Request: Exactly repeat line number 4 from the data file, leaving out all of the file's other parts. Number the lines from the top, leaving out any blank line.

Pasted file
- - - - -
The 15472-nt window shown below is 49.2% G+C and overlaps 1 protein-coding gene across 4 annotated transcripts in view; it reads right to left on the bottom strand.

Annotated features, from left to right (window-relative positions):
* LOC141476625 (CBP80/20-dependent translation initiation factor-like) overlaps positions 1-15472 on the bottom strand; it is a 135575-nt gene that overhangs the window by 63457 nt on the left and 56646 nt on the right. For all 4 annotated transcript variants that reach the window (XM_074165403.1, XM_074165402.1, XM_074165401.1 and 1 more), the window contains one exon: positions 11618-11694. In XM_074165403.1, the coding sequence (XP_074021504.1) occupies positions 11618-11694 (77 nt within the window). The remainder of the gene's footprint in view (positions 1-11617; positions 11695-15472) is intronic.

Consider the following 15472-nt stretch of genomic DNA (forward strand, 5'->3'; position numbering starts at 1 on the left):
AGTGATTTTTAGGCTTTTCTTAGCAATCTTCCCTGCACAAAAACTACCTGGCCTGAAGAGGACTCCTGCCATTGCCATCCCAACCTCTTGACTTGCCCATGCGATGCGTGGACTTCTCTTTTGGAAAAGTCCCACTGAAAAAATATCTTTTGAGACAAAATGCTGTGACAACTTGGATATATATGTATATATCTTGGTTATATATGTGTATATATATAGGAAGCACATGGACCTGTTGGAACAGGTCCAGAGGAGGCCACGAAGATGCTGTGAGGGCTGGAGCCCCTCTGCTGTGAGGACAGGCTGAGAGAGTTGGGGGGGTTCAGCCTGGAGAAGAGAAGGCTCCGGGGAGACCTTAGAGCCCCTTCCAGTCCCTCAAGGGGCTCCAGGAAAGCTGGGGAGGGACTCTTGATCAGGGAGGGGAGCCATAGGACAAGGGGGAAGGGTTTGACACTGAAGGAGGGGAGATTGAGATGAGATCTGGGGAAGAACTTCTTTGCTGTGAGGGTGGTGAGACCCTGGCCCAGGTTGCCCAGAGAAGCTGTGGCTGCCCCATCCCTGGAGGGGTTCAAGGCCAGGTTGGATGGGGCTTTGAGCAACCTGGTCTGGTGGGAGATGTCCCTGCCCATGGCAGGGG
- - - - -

Consider the following 15472-nt stretch of genomic DNA (forward strand, 5'->3'; position numbering starts at 1 on the left):